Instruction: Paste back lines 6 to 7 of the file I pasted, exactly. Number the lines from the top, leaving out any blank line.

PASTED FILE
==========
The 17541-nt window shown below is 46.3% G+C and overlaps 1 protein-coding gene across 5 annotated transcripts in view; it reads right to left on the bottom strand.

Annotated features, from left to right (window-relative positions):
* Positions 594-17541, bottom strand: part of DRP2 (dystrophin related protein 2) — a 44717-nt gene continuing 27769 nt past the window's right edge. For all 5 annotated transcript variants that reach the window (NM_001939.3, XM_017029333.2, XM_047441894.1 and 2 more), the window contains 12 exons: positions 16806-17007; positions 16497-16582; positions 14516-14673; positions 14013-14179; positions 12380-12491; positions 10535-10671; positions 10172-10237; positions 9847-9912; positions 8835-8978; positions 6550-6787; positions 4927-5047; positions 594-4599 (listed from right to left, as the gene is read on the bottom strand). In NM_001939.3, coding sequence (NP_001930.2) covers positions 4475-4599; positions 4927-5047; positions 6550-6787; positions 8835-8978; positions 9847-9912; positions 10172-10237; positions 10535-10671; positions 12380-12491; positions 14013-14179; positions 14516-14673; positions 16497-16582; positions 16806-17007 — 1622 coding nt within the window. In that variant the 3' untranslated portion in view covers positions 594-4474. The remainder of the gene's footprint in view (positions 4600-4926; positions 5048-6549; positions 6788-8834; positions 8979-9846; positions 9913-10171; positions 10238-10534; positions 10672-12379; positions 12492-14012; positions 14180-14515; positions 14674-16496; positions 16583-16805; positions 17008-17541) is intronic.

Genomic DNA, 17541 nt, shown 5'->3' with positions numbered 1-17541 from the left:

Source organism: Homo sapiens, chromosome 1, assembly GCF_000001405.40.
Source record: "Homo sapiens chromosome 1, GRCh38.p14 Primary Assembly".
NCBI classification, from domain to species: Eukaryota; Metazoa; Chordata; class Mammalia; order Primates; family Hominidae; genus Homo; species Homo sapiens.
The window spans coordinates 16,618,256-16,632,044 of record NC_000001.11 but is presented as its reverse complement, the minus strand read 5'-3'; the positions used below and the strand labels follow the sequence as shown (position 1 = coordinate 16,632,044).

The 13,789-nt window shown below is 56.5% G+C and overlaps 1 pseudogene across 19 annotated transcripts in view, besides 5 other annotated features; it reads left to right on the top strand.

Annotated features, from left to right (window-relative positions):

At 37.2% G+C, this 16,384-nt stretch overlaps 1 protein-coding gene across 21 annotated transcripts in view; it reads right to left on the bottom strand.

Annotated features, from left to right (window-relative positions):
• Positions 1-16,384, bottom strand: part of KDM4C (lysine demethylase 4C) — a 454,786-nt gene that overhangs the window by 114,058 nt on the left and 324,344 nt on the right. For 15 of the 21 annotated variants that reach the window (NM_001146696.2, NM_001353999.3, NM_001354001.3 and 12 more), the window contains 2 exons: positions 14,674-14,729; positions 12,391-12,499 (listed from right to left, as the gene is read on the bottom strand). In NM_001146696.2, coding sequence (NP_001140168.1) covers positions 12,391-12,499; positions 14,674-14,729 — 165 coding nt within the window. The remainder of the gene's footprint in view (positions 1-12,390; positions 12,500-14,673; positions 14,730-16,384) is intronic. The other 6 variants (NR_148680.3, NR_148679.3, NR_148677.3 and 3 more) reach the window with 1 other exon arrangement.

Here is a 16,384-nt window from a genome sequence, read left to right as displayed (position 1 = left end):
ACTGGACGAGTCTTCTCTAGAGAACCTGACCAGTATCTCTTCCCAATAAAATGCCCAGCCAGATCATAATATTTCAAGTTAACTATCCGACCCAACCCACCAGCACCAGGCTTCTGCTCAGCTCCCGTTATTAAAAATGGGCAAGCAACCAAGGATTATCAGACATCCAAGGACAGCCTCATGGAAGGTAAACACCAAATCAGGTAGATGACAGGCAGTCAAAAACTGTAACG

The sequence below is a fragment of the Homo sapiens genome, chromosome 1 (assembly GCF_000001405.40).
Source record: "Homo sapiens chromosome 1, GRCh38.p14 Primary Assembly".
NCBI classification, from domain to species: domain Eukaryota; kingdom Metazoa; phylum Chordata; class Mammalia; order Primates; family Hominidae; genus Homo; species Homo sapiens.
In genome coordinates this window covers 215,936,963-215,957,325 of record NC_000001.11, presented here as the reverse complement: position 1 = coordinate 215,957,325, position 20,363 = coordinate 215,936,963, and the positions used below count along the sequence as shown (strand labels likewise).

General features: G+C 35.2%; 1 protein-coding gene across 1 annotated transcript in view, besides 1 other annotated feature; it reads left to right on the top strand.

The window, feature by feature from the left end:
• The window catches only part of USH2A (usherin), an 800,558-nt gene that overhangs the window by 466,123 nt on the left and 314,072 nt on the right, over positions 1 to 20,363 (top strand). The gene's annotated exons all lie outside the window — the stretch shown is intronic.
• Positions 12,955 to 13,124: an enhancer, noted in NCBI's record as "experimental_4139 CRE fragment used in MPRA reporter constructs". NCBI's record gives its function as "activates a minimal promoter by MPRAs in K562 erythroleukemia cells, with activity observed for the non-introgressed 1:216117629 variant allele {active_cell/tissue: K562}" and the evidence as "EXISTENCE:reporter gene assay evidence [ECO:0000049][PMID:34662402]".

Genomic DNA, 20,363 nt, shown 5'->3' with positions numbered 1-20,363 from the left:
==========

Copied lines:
Source record: "Homo sapiens chromosome 1, GRCh38.p14 Primary Assembly".
NCBI classification, from domain to species: Eukaryota; Metazoa; Chordata; class Mammalia; order Primates; family Hominidae; genus Homo; species Homo sapiens.